Robert Califf weighs in on FDA, Big Data and Public Health at CLSA Program

Former FDA director keynotes CLSA’s Evening With Thought Leaders Event
Sept. 22, 2017

By Sara Radcliffe
President & CEO
California Life Sciences Association (CLSA)

CLSA was greatly honored to welcome Dr. Robert Califf as the keynote speaker at our recent Evening with Thought Leaders in Los Angeles. Dr. Califf has had an extraordinarily impressive career as a cardiologist, Commissioner of the Food & Drug Administration (FDA), and now as a researcher with Duke University and adviser at Verily, an Alphabet company.

Dr. Califf began with an overview of FDA, stating that the Agency regulates 20 percent of the economy, half of that through its oversight of the nation’s food. He described the gradual expansion of the FDA’s role over time, and some of the public health crises which sparked that expansion, such the birth defects which resulted from the use of thalidomide during pregnancy in the late 1950s and early 1960s. He noted that FDA is asked to do tremendous amount with a relatively thin budget, and CLSA agrees; our association has been a strong advocate for increased FDA funding for many years.

Dr. Califf also remarked on the Agency’s recent focus on patient-centered drug development.  In particular, he mentioned the Agency’s efforts to incorporate patient and caregiver perspectives into its decision-making. He credited patient advocacy groups – such as the Cystic Fibrosis Foundation — for funding research that will lead to new treatments and collaborating closely with the FDA to move these treatments through the pipeline.

In addition, he observed that manufacturers are increasingly engaging with patient communities to design better products and therapies that meet the needs of the communities they are intended to serve.

“Even the smartest engineering does not always generate usable products. It makes a lot of sense to ask people who have a problem what they need.” 

Dr. Califf also expressed his concern that many clinical trials are conducted in an “unreal world.” In other words, the demographic profile of the trial participants sometimes does not represent the real-world population that will use the drug. He pointed to personal devices, electronic health records and other big data sources as possible ways to expand clinical trial recruitment and improve care.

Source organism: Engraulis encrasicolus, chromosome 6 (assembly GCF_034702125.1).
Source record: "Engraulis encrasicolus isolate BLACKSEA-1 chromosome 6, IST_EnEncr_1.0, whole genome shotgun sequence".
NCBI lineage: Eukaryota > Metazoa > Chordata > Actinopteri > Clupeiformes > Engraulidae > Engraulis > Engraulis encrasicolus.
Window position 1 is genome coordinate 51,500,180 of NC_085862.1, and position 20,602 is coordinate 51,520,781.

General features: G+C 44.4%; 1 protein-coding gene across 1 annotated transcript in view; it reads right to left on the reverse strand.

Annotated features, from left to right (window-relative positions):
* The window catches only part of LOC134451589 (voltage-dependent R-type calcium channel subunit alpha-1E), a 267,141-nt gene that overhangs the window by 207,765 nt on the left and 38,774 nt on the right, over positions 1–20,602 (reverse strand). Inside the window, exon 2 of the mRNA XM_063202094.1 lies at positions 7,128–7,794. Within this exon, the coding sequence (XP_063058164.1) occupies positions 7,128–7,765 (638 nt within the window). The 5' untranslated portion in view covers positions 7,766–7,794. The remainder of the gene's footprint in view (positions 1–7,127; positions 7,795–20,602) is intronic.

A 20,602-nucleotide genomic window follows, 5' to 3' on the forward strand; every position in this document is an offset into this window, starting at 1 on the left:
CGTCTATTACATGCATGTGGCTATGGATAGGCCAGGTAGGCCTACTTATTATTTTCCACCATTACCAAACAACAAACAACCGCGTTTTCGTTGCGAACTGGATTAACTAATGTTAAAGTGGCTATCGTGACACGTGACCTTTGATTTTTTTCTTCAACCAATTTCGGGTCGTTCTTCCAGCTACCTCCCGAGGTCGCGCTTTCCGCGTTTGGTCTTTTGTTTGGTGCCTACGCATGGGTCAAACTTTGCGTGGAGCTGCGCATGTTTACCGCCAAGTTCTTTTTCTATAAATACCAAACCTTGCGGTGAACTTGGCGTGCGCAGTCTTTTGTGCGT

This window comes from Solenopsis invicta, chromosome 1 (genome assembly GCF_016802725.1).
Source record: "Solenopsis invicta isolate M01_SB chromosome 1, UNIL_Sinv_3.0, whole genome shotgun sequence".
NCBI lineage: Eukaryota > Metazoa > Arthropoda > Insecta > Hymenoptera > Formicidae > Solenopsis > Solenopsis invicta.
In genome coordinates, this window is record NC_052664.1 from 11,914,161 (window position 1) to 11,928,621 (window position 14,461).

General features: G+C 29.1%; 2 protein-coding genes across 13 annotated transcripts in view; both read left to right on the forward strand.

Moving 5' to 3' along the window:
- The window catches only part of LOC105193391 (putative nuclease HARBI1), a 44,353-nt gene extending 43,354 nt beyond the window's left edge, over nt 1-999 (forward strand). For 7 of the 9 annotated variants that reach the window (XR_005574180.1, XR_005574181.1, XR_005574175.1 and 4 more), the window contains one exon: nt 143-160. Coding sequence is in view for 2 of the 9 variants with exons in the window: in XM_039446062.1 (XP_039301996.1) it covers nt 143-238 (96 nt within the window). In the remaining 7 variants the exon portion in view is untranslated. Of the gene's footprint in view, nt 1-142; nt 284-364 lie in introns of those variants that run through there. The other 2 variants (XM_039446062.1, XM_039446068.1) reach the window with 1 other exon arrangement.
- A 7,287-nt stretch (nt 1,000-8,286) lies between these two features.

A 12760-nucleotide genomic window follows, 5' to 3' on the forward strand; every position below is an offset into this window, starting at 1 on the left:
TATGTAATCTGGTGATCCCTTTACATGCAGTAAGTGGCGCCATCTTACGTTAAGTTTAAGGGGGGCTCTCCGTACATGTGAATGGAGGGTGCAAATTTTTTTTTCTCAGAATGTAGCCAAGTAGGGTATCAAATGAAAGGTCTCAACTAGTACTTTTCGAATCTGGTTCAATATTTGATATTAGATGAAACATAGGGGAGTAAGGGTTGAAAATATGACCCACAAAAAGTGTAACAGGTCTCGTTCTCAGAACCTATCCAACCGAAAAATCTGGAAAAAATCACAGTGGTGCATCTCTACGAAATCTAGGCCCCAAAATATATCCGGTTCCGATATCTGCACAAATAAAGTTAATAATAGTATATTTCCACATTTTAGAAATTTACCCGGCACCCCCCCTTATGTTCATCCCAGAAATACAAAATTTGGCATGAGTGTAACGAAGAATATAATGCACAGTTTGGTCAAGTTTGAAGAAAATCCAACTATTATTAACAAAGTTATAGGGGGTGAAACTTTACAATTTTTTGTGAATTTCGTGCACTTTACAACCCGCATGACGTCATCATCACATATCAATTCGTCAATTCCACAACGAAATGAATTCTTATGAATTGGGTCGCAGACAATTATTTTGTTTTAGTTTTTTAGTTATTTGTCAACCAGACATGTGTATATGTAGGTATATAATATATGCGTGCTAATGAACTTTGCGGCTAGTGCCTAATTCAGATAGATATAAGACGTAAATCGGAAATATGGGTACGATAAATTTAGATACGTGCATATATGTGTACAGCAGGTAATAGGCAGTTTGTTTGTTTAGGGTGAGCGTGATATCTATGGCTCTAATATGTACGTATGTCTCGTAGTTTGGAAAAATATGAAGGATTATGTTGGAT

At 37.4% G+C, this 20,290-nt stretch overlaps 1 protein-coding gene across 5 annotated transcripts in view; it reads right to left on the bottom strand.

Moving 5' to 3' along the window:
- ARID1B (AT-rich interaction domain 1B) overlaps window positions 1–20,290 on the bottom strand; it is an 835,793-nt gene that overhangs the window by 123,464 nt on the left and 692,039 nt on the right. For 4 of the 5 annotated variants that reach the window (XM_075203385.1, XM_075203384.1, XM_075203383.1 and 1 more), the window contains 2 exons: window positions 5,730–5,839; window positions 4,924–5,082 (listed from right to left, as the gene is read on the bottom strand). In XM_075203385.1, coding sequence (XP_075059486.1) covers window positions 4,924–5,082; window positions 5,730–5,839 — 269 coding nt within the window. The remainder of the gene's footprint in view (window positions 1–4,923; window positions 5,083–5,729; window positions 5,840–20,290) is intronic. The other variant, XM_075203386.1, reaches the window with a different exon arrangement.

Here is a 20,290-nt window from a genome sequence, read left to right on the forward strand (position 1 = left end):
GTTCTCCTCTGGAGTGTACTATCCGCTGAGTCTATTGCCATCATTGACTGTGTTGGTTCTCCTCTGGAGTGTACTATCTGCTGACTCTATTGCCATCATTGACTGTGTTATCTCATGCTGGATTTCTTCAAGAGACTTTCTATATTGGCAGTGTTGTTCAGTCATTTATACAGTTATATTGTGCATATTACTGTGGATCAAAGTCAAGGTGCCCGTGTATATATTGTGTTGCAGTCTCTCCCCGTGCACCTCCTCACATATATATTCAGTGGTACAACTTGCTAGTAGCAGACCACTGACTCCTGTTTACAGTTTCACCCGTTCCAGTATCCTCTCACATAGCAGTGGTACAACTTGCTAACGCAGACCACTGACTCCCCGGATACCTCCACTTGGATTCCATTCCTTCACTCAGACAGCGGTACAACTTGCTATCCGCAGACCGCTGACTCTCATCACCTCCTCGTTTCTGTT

“We are in a revolution in our evidence-generating systems,” said Dr. Califf. 

Dr. Califf then segued to his new roles with Duke and Verily, which are giving him a unique opportunity to use Big Data to find solutions to pressing health problems. He expressed a particular interest in ameliorating economic, race- and geography-based health disparities.

“Look at the university towns in North Carolina,” he said, “tremendous health, people are … running, they look good. You go two counties away, and you have an enormous opioid epidemic, depression, cardiometabolic disease – it’s going the wrong direction.”

Dr. Califf spoke at length about how technology can be a force for good. For example, he highlighted a new feature recently launched by Google, that provides a referral to the National Suicide Prevention Lifeline at the top of the search page any time a user searches for information that might indicate an intent to commit suicide.

He also referenced Verily’s Debug Project, a program to scale the sterile insect technique to reduce the number of invasive, disease-carrying mosquitoes in target areas. The project focuses on Aedes aegypti which can transmit dengue, Zika, and chikungunya. Dr. Califf also spoke about the promise of machine learning, noting that that because every procedure in robotic surgery is recorded, there is a tremendous potential to mine the recorded information to improve outcomes.

“The ability to compile everything from genes to social behavior – and everything in between – and analyze it is going to be revolutionary,” said Dr. Califf. “Both for healthcare and medical product development.”

To learn more about upcoming CLSA events and thought leadership, click here.

About Evening with Thought Leaders

CLSA members & non-members alike have come to rely on this program as a way to stay current on trends in the biomedical industry and get fresh insights from key opinion leaders on policy, economics, business and society. Past speakers have included Former Secretary of State and Distinguished Fellow at the Hoover Institution, Stanford University, George P. Schultz, the Dean of Scripps School of Medicine and author of The Creative Destruction of Medicine, Dr. Eric Topol, and the Distinguished Professor, from the UC San Diego Stem Cell program, Dr. Larry Goldstein.

About California Life Sciences Association (CLSA)

California Life Sciences Association (CLSA) is the state’s largest and most influential life sciences advocacy and business leadership organization. With offices in Sacramento, San Diego, South San Francisco, Los Angeles and Washington DC, CLSA works closely with industry, government, academia and others to shape public policy, improve access to innovative technologies and grow California’s life sciences economy. CLSA serves biotechnology, pharmaceutical, medical device and diagnostics companies, research universities and institutes, investors and service providers throughout the Golden State. CLSA was founded in 2015 when the Bay Area Bioscience Association (BayBio) and the California Healthcare Institute (CHI) merged. Visit CLSA at, and follow us on Twitter @CALifeSciences, Facebook, Instagram, LinkedIn and YouTube.